Companies must ensure that the solicitation (emailing in particular) is consistent with the profession of the person being canvassed. The notion of “consistency” has not been made explicit by the GDPR.

It is generally recommended that companies use common sense and contextualize email campaigns to ensure its relevance (performance objective) but also its legality (RGPD compliance).

B2B prospecting: what does the GDPR say about scrapping?

Scraping refers to a set of techniques that allow to extract publicly accessible or not data from one or more web sites in an automatic way. Scraping is usually driven by scripts or tools that run scripts. This technique is used for SEO purposes (with content plundering), in a competitive intelligence context (to detect variations in competitor prices on marketplaces) or to build or enrich a database for B2B prospecting purposes.

Scraping has not been specifically designated by the GDPR. The “Nestor” case, named after the company that sells meals in the workplace, shows that the CNIL is rather hostile to this practice. As a reminder, Nestor was using a scrapping tool on LinkedIn to feed its database in order to prospect professionals. The company used theopt-out principle. The CNIL found that Nestor’s activity had ” little connection with the professional activity of the prospects “, and ruled that there was a violation of the GDPR due to the failure to comply with the information and consent obligations.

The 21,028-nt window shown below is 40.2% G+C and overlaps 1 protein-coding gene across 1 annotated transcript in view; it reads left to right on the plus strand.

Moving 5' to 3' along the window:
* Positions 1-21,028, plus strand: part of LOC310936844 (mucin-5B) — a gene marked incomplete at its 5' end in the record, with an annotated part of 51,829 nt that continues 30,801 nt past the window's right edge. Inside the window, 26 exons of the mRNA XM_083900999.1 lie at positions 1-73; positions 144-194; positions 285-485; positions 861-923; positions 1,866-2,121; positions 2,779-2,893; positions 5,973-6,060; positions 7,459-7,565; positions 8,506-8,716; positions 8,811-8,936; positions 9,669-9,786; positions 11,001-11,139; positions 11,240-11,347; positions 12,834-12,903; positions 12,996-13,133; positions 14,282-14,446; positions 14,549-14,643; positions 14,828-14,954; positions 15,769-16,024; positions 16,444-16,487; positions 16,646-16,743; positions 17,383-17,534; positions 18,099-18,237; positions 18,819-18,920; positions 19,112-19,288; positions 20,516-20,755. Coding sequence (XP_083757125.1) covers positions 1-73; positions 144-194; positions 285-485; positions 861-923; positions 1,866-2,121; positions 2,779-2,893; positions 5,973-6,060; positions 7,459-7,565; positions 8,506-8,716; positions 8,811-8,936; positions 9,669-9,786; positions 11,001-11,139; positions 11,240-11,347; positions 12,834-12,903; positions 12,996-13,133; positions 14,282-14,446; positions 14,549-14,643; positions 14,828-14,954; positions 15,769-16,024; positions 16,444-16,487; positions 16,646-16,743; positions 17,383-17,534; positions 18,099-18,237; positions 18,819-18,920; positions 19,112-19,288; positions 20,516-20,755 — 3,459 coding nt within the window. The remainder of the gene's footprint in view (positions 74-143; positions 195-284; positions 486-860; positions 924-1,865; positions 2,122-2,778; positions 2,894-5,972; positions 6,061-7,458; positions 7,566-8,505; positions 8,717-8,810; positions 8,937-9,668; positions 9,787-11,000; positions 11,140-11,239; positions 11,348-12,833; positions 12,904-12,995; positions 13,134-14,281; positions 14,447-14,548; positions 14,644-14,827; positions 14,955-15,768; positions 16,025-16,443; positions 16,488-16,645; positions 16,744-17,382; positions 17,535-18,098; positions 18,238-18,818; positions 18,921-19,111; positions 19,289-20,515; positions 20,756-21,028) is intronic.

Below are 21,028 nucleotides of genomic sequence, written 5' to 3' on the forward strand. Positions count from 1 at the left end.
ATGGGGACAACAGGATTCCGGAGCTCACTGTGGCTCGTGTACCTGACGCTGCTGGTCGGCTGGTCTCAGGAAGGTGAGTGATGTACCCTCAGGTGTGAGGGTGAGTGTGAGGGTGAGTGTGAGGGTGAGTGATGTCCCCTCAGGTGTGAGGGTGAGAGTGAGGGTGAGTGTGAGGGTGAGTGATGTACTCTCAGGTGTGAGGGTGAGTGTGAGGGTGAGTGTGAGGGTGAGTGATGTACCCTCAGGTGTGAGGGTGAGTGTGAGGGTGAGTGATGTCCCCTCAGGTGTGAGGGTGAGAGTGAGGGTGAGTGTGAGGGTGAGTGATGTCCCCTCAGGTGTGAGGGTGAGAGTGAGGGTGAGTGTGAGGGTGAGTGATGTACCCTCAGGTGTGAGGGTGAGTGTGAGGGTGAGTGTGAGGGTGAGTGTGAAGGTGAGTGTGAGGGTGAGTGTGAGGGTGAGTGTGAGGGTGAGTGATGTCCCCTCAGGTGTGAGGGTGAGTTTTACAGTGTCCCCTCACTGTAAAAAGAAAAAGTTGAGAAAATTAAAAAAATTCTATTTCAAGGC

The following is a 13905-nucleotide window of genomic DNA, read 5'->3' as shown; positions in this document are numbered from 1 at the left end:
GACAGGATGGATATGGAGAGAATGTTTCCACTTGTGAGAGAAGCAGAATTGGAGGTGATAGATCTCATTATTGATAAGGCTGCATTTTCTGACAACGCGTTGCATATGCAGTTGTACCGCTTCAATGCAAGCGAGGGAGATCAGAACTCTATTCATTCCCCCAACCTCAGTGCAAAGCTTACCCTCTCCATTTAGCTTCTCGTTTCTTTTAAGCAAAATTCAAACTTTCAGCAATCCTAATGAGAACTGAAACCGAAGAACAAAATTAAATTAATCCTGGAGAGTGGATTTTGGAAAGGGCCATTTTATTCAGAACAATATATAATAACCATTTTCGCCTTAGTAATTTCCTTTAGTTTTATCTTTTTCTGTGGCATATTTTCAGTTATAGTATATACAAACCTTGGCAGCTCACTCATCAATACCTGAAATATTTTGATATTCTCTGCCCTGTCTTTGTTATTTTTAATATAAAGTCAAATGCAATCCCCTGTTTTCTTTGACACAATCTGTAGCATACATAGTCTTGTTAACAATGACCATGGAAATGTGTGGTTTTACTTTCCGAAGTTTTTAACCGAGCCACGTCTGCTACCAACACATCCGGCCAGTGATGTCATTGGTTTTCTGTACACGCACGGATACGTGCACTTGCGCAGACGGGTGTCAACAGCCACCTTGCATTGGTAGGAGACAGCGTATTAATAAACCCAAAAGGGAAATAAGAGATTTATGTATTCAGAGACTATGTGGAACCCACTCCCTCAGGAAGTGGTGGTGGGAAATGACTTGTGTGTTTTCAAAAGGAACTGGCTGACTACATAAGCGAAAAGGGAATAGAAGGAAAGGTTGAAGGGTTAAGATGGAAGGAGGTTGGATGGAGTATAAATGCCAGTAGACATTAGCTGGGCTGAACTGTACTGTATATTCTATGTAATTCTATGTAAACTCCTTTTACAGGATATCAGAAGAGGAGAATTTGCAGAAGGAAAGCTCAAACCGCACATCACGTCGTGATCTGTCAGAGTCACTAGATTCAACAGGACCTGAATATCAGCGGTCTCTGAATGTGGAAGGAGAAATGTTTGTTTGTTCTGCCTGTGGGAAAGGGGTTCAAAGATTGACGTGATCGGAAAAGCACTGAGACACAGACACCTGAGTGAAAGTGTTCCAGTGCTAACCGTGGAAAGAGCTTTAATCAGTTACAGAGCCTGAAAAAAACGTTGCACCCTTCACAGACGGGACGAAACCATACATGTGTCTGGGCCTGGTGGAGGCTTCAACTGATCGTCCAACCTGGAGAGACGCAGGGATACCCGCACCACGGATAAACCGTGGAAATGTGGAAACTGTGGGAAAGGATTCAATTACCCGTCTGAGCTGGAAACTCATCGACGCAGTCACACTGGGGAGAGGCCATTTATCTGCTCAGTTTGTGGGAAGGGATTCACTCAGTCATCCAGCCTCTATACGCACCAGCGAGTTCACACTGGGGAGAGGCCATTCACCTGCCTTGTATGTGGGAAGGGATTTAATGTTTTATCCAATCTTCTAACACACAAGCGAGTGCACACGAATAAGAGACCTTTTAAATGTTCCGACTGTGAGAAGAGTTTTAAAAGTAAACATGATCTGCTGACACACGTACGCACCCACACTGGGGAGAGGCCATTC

Is it possible to do scrapping if the subject of the emailing is in line with the professional activity of the prospects? We are in a grey area here, with the risk of a penalty.

Does the GDPR allow for the rental of databases for B2B prospecting?

The GDPR does not explicitly oppose the principle of renting databases for B2B prospecting from brokers. On the other hand, the conditions of legality of this practice are restrictive:

  • You must ensure that this third party provider is compliant with the GDPR;
  • Demand evidence of the provider’s “RGPD compliance” practices, whether it be for the constitution of the database or its maintenance.

Beyond the law, the use of poor quality third-party databases has many drawbacks: low conversion rates, degradation of the company’s brand image, waste of sales and marketing resources, etc.

To conclude…

If the European legislator has been relatively lenient with B2B companies by omitting the consent requirement for B2B prospecting (under certain conditions), the CNIL strictly regulates the grey areas with two major points of vigilance:

  • The type of data in question and whether it is personal;
  • The coherence of the prospecting message and the marketed offer with the profession and/or the activity of the prospect.

If theopt in is not imposed by the RGPD in the context of B2B prospecting, some companies have chosen to integrate a notion of consent (sometimes passive) in a concern of ethics and brand image. Some people even talk about the emergence of “transparency marketing”, which consists in making a company’s privacy policy a commercial argument.

It remains to be noted that negotiations between EU member states on the second draft of the ePrivacy regulation have resumed in 2022, with an expected entry into force in 2025. It is highly unlikely that this regulation will call into question the exemption from consent in the context of B2B prospecting, but a tightening of the conditions cannot be ruled out.